Increased adrenocorticotropic hormone (ACTH) levels predict severity of depression after six months of follow-up in outpatients with major depressive disorder
- Choi, Kwan Woo; Na, Eun Jin; Fava, Maurizio; Mischoulon, David; Cho, Hana; Jeon, Hong Jin
- Issue Date
- ELSEVIER IRELAND LTD
- ACTH; Adrenocorticotropic hormone; HPA axis; Major depressive disorder; Patient Health Questionnaire; PHQ-9
- PSYCHIATRY RESEARCH, v.270, pp.246 - 252
- Journal Title
- PSYCHIATRY RESEARCH
- Start Page
- End Page
- Previous studies have reported dysfunction in the hypothalamic-pituitary-adrenal (HPA) axis in patients with major depressive disorder (MDD). Outpatients diagnosed with MDD (n = 199) underwent psychological evaluation, and were followed up with a phone interview after 6 months, using the Patient Health Questionnaire (PHQ-9). At 6-month follow-up, 59 out of 199 patients with MDD were still depressed (29.5%), as shown by scores >= 10 on the PHQ-9. The depressed group at follow-up showed significantly higher anxiety and suicidality levels at baseline than the non-depressed group at follow-up. Among the complete blood counts, lipid profiles, and hormone levels, adrenocorticotropic hormone (ACTH) was the only parameter that was significantly increased in the still depressed group. Levels higher than 40 pg/mL of ACTH at baseline were associated with higher depression scores at follow-up. Multiple linear regression analyses revealed that ACTH and cortisol predicted depression scores at follow-up, after controlling for baseline depression scores. Increased ACTH level at baseline may predict ongoing symptoms and severity of depression at follow-up, suggesting the role of dysfunctional HPA axis in MDD prognosis.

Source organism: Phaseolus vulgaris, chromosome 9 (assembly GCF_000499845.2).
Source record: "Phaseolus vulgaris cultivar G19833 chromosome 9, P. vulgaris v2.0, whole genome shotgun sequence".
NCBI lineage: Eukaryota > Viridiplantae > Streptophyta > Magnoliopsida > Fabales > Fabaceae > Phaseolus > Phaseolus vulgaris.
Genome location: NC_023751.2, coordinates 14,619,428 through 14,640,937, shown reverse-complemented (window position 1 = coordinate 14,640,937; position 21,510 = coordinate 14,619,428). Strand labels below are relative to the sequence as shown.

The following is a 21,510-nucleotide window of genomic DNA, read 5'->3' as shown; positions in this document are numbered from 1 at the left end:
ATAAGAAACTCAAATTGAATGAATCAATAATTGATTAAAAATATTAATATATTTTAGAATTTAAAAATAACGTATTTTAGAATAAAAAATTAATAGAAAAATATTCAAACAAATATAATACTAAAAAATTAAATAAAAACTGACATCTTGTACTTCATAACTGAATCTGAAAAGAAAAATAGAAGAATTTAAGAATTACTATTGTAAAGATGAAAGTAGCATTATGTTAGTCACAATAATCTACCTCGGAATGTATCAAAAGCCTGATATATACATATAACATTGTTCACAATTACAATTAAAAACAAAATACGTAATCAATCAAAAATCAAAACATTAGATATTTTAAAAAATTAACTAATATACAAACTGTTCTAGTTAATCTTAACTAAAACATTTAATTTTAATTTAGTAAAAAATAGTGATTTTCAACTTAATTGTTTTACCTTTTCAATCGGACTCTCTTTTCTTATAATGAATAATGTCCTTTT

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- 2. Clinical Science > Department of Psychiatry > 1. Journal Articles
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